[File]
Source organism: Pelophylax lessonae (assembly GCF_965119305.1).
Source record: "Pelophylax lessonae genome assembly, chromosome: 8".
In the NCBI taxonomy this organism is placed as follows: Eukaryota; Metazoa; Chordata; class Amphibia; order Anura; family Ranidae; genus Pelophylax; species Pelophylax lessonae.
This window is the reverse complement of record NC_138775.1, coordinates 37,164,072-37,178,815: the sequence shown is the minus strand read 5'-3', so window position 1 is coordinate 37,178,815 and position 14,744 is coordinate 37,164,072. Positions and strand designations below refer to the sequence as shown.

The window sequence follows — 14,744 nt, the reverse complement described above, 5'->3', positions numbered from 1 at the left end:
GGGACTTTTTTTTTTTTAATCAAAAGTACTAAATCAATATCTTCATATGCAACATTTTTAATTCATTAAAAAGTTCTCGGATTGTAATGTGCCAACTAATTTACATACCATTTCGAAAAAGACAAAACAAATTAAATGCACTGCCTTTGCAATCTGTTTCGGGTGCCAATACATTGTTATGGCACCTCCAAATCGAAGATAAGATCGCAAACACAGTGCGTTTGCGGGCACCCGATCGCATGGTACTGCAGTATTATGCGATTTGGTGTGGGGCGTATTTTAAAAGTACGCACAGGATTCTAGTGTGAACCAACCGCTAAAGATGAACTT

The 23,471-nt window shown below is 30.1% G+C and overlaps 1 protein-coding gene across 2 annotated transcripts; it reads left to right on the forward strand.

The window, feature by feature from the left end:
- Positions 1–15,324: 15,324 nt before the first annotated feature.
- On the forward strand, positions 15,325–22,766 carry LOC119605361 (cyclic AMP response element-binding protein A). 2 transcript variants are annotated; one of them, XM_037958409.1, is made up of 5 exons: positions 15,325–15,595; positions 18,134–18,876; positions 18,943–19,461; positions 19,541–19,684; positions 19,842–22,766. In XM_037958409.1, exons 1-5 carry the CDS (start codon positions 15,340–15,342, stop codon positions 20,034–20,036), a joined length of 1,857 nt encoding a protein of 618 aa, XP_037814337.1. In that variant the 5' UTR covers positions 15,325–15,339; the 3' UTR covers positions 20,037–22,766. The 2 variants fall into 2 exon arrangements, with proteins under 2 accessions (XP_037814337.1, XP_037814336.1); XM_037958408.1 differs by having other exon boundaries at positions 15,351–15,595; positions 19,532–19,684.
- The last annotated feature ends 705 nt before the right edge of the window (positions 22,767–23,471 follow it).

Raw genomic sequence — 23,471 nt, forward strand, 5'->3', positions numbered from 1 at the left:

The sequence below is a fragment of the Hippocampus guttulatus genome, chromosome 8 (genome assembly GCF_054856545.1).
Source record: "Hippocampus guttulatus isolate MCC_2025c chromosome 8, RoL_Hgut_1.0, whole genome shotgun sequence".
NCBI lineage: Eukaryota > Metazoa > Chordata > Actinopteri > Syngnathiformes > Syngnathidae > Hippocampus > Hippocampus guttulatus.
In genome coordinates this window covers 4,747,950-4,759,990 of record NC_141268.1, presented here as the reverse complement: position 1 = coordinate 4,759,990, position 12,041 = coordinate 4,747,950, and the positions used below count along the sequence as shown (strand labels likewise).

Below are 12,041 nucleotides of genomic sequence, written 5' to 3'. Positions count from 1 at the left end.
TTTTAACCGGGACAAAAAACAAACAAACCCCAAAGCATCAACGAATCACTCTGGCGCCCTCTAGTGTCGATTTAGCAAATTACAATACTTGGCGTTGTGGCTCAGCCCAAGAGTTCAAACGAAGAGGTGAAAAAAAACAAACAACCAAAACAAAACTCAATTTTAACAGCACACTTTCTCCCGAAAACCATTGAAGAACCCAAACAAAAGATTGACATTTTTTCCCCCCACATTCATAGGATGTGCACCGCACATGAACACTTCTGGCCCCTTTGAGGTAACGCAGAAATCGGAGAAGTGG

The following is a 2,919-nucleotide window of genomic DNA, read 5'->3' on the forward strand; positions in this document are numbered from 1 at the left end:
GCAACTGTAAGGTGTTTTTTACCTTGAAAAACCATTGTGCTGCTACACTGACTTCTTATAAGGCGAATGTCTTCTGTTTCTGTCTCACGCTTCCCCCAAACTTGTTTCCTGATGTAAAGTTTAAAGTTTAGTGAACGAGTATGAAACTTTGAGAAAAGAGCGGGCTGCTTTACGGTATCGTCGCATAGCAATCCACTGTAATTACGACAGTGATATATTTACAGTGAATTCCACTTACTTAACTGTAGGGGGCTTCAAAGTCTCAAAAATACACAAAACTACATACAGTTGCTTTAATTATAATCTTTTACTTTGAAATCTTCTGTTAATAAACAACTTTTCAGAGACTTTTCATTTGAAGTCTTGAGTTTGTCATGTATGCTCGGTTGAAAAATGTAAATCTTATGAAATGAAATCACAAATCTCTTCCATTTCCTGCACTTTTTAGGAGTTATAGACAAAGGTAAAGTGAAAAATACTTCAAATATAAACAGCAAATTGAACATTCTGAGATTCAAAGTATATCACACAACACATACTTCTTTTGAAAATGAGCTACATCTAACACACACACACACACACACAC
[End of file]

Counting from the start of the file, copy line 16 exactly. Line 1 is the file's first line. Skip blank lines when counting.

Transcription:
In genome coordinates this window covers 4,747,950-4,759,990 of record NC_141268.1, presented here as the reverse complement: position 1 = coordinate 4,759,990, position 12,041 = coordinate 4,747,950, and the positions used below count along the sequence as shown (strand labels likewise).